Sometimes, when we have nothing to do, a peaceful rainy day can be nice; I like to read a good book on a day such as this. However, at other times, a dreary day can wreak havoc with our sense of well-being.
It’s a well-known medical fact that some people experience a serious mood change when faced with several consecutive dark days. They may sleep too much, have little energy and feel depressed. If these symptoms last a whole season, like all winter, it’s called SAD, or Seasonal Affective Disorder. The cure for it is light therapy.
While I don’t believe that’s what my grandson and I are dealing with, it does sound similar. The only difference is – our gloomy mood usually lasts only one day. We may feel terribly depressed one day and wake up the next morning feeling on top of the world, especially if the sun is shining. The key definitely seems to be sunshine.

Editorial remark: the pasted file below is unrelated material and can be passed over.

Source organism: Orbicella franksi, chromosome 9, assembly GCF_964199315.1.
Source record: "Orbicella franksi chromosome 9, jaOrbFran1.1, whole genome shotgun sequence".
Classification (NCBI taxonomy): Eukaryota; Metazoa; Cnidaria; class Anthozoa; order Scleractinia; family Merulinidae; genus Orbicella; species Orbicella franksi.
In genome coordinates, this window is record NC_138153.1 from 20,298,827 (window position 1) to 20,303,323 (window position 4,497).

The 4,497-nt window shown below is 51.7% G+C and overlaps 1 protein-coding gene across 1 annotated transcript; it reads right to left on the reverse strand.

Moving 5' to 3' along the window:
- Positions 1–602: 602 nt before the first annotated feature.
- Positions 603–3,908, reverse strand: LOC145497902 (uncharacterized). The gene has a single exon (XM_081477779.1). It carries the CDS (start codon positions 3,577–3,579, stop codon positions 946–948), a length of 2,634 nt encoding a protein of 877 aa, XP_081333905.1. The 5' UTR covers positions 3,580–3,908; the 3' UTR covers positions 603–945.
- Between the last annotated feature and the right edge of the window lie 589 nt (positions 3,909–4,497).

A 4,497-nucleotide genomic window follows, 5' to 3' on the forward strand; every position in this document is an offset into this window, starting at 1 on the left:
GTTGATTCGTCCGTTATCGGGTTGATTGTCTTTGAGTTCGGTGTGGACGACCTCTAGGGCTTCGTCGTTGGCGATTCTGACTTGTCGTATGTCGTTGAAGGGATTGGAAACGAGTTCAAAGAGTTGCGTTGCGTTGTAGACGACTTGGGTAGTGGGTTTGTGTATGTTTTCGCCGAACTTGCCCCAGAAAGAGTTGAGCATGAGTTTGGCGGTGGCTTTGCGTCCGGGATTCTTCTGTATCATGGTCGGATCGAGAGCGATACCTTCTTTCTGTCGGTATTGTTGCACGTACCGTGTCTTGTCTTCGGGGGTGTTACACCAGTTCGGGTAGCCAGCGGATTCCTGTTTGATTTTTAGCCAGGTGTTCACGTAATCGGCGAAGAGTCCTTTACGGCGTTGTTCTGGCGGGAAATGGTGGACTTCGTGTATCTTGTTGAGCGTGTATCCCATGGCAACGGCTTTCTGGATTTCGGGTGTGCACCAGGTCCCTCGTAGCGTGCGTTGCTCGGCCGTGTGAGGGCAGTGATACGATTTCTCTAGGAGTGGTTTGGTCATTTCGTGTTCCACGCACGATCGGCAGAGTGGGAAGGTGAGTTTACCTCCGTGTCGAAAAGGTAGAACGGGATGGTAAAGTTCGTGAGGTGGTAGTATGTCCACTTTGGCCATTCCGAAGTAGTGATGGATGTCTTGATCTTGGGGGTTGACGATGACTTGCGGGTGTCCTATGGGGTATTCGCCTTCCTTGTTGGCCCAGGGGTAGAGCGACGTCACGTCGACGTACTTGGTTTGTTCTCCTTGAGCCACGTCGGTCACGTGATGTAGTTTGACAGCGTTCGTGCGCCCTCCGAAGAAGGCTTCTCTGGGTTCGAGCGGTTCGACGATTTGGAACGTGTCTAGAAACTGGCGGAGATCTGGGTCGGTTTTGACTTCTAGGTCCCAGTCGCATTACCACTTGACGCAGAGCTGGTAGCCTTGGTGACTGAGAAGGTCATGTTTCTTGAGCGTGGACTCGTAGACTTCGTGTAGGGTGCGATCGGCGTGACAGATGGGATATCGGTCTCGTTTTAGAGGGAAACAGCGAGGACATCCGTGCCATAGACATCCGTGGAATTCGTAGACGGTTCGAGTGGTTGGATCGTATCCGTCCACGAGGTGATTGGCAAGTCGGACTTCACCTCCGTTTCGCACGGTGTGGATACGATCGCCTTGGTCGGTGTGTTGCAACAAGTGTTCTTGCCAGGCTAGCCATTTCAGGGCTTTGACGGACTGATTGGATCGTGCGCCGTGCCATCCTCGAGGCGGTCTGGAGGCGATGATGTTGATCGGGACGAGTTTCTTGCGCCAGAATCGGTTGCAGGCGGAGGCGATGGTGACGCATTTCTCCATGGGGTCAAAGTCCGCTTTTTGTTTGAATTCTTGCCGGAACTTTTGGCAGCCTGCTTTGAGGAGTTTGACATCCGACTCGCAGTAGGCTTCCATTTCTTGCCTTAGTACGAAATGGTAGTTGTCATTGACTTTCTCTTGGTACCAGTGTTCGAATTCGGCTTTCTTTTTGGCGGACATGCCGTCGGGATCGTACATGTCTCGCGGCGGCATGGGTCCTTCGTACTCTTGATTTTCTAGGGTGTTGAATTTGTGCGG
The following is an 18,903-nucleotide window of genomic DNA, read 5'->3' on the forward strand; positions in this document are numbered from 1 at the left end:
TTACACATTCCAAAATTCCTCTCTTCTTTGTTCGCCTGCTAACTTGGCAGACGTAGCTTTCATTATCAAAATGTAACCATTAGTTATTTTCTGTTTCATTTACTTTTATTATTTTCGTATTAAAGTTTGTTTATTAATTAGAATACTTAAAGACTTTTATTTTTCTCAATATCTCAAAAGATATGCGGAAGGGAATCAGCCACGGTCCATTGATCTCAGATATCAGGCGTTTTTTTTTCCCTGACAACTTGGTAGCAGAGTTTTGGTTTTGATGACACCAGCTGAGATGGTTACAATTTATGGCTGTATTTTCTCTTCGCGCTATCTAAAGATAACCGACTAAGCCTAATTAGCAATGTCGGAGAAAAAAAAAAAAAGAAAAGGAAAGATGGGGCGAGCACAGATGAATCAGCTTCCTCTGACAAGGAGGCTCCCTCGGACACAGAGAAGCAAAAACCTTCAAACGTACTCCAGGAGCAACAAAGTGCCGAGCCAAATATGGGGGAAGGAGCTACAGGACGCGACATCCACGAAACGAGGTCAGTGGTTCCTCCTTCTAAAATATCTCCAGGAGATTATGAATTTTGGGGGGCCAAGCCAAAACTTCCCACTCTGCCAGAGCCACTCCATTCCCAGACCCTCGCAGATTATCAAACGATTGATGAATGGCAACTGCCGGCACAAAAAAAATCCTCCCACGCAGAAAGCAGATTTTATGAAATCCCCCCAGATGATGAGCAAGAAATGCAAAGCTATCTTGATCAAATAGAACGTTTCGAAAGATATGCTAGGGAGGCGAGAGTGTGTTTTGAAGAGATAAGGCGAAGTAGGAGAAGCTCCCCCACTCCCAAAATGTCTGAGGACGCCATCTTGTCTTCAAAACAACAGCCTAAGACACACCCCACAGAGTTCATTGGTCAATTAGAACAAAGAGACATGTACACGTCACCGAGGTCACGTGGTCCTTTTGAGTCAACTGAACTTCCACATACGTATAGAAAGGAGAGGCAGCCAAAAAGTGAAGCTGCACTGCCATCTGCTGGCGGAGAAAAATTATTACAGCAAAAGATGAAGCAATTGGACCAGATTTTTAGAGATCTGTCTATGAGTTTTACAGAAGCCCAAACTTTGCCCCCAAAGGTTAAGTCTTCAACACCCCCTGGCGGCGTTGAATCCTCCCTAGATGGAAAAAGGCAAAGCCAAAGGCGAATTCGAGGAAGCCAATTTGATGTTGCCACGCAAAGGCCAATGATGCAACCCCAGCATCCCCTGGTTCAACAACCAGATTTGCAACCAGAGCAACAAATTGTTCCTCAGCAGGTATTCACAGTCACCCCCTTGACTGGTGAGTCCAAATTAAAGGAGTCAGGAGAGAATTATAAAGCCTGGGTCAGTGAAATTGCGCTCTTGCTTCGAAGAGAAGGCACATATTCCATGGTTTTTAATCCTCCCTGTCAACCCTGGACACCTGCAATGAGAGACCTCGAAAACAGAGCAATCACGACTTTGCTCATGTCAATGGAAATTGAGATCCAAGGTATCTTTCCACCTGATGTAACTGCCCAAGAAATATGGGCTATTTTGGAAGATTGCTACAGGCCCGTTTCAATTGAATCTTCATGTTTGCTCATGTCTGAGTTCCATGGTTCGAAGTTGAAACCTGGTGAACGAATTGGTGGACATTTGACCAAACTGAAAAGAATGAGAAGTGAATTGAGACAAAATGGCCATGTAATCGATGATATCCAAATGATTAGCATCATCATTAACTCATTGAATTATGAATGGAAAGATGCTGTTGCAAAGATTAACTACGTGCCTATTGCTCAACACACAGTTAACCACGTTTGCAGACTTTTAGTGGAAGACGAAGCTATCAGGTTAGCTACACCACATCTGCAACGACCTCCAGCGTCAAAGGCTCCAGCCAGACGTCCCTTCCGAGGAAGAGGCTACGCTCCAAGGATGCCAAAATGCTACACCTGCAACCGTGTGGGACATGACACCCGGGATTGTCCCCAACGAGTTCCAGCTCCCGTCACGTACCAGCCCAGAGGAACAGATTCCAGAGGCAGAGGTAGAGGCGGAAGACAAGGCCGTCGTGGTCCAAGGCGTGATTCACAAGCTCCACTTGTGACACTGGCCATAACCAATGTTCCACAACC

I can’t help but wonder if suicide victims are affected by the weather. Someone very close to our family, who seemed to have everything to live for, was alone one rainy night, phoned her only sibling, discussed her unhappiness for a while and then put a gun to her head and pulled the trigger. She was forty-three years old. What a sad waste of life! A permanent solution to a temporary problem – suicide.
As I write this, the steady pitter-patter of raindrops on the skylight makes me feel relaxed and sleepy. My body cries out for rest. I don't want to give in, but know I should.
Perhaps I will awaken to a sunny day!
you promised and you delivered peg. you didn't disappoint me either. everything you write is very good. sam
A unique way to describe a rainy day and the mood chnges it can cause. I like this.
This is good. Rainy days make me sad sometimes to. But suicide.... never. joann
I like rainy days. they're relaxing.
Post a Comment